Description Usage Arguments Details Value Author(s) See Also Examples

A type-token matrix is a sparse matrix representation of a vector of entities. The rows of the matrix (‘types’) represent all different entities in the vector, and the columns of the matrix (‘tokens’) represent the entities themselves. The cells in the matrix represent which token belongs to which type. This is basically a convenience wrapper around `factor`

and `sparseMatrix`

, with an option to influence the ordering of the rows (‘types’) based on locale settings.

1 |

`vector` |
a vector of tokens to be represented as a sparse matrix. It will work without complaining just as well when given a factor, but be aware that the ordering of the levels in the factor depends on the locale, which is transparently handled by this function. So better let this function turn the vector into a factor. |

`simplify` |
by default, the row and column names are not included into the matrix to keep the matrix as lean as possible. The row names (‘types’) are returned separately. Using |

`collation.locale` |
locale determining the ordering (‘collation’) of the entities. By default R mostly uses ‘en_US.UTF-8’, though this might depend on the installation. By default, this function sets the ordering to ‘C’, which means that characters are ordered according to their Unicode-number. For more information about locale settings, see |

This function is a rather low-level preparation for later high level functions. A few simple uses are described in the examples.

By default (`simplify = F`

), then the output is a list with two elements:

`M` |
sparse pattern Matrix of type |

`rownames` |
a separate vector with the names of the types in the order of occurrence in the matrix. This vector is separated from the matrix itself for reasons of efficiency when dealing with many matrices. |

When `simplify = T`

, then only the matrix M with row and columns names is returned.

Michael Cysouw

This function is used in various high-level functions like `pwMatrix`

, `splitText`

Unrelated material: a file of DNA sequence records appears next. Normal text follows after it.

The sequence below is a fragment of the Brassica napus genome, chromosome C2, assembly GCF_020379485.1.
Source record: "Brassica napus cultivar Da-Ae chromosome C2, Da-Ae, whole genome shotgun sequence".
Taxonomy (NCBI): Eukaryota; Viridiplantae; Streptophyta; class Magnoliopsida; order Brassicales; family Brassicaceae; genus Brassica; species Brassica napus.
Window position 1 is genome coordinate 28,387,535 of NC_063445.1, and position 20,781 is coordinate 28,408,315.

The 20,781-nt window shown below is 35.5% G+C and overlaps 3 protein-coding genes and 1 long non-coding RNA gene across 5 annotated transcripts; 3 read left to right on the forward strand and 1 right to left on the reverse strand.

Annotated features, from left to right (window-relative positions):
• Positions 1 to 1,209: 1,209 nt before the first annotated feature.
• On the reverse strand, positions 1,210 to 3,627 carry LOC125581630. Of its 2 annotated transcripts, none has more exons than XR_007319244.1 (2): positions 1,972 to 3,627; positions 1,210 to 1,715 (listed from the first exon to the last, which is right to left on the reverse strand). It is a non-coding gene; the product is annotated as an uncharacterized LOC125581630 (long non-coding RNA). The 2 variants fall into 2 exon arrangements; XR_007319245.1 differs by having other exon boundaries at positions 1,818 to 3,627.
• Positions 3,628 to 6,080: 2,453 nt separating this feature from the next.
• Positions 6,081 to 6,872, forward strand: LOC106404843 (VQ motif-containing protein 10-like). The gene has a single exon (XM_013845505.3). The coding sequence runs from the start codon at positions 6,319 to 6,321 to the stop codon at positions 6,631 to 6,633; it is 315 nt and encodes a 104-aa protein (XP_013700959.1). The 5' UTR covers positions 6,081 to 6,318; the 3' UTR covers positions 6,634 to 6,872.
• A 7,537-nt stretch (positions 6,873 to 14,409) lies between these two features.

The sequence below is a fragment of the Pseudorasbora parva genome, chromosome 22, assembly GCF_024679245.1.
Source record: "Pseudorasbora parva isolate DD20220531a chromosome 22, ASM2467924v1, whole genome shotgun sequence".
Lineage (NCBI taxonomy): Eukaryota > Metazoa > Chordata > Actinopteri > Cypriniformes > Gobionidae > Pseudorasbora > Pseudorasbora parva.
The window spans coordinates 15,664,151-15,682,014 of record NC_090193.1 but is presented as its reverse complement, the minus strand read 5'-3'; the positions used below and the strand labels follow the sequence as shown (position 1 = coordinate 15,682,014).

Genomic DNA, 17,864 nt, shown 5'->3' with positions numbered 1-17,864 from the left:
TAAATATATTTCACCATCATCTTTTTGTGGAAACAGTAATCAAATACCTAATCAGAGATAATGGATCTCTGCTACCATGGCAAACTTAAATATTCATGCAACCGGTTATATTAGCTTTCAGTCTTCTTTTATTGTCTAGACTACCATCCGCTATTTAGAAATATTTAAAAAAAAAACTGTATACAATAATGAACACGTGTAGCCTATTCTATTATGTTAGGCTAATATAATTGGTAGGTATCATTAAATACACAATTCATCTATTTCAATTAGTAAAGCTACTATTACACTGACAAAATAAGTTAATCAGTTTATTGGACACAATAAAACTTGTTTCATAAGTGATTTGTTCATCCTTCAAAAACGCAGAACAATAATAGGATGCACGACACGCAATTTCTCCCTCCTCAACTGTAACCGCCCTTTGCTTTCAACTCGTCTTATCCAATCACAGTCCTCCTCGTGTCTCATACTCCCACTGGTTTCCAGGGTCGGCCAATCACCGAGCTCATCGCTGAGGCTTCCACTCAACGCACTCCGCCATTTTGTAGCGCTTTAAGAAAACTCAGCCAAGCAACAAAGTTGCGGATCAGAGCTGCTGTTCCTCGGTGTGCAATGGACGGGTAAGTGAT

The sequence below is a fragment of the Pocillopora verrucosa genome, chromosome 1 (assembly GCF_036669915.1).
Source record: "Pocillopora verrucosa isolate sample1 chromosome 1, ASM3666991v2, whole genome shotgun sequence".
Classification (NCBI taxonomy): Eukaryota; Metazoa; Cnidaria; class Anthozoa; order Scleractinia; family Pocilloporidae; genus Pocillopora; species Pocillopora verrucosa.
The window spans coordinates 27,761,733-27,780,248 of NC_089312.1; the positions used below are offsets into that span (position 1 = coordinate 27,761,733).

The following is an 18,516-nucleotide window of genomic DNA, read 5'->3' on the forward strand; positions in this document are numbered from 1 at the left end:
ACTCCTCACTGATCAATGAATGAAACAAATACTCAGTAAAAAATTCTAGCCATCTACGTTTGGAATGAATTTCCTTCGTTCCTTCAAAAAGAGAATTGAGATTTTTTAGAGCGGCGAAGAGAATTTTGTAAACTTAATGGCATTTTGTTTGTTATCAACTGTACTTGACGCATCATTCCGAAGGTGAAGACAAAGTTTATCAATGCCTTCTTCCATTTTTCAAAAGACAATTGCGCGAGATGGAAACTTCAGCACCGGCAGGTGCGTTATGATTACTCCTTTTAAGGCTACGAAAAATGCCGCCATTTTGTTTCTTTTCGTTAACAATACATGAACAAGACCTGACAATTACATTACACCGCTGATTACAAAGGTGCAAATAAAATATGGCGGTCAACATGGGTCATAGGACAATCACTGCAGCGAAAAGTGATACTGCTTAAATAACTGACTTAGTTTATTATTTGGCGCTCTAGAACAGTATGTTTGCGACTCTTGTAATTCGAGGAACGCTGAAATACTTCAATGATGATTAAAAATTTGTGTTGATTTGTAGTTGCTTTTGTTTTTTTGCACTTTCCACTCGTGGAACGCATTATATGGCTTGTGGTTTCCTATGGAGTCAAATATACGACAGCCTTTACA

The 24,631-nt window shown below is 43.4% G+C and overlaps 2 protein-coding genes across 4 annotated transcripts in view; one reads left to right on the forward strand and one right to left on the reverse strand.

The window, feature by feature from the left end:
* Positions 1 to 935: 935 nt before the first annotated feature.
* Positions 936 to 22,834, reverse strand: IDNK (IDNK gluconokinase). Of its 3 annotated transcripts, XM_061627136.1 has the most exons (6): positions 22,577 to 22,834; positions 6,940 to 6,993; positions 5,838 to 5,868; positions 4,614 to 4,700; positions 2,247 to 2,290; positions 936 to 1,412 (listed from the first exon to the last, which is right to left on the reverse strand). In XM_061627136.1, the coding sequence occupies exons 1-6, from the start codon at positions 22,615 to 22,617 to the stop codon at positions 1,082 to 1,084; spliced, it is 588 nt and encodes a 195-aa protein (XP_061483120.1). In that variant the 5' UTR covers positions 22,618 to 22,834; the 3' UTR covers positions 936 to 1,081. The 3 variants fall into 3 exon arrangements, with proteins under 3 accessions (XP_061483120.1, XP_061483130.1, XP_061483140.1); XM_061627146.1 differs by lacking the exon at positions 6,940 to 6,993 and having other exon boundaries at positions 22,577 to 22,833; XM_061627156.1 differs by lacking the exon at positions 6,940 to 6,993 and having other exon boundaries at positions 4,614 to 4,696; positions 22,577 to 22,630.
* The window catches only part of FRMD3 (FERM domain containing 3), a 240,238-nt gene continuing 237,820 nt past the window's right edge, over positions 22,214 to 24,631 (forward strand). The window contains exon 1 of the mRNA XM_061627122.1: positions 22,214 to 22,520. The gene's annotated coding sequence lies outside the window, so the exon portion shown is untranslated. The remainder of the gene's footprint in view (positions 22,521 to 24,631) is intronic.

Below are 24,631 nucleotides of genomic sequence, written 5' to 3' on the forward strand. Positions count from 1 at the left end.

, `splitTable`

and `splitWordlist`

.

1 2 3 4 5 6 7 8 9 10 11 12 13 14 15 16 17 18 19 20 21 22 23 24 25 26 27 28 29 30 31 32 33 34 35 36 37 38 39 40 41 42 43 44 45 46 47 48 49 50 51 52 53 54 55 | ```
# Consider two nominal variables
# one with eight categories, and one with three categories
var1 <- sample(8, 1000, TRUE)
var2 <- sample(3, 1000, TRUE)
# turn them into type-token matrices
M1 <- ttMatrix(var1, simplify = TRUE)
M2 <- ttMatrix(var2, simplify = TRUE)
# Then taking the `residuals' from assocSparse ...
x <- as.matrix(assocSparse(t(M1), t(M2), method = res))
# ... is the same as the residuals as given by a chi-square
x2 <- chisq.test(var1, var2)$residuals
class(x2) <- "matrix"
all.equal(x, x2, check.attributes = FALSE) # TRUE
# A second quick example: consider a small piece of English text:
text <- "Once upon a time in midwinter, when the snowflakes were
falling like feathers from heaven, a queen sat sewing at her window,
which had a frame of black ebony wood. As she sewed she looked up at the snow
and pricked her finger with her needle. Three drops of blood fell into the snow.
The red on the white looked so beautiful that she thought to herself:
If only I had a child as white as snow, as red as blood, and as black
as the wood in this frame. Soon afterward she had a little daughter who was
as white as snow, as red as blood, and as black as ebony wood, and therefore
they called her Little Snow-White. And as soon as the child was born,
the queen died."
# split by characters, make lower-case, and turn into a type-token matrix
split.text <- tolower(strsplit(text,"")[[1]])
M <- ttMatrix(split.text, simplify = TRUE)
# rowSums give the character frequency
freq <- rowSums(M)
names(freq) <- rownames(M)
sort(freq, decreasing = TRUE)
# shift the matrix one character to the right using a bandSparse matrix
S <- bandSparse(n = ncol(M), k = 1)
N <- M %*% S
# use rKhatriRao on M and N to get frequencies of bigrams
B <- rKhatriRao(M, N, binder = "")
freqB <- rowSums(B$M)
names(freqB) <- B$rownames
sort(freqB, decreasing = TRUE)
# then the association between N and M is related
# to the transition probabilities between the characters.
P <- assocSparse(t(M), t(N))
plot(hclust(as.dist(-P), method = "ward"))
``` |

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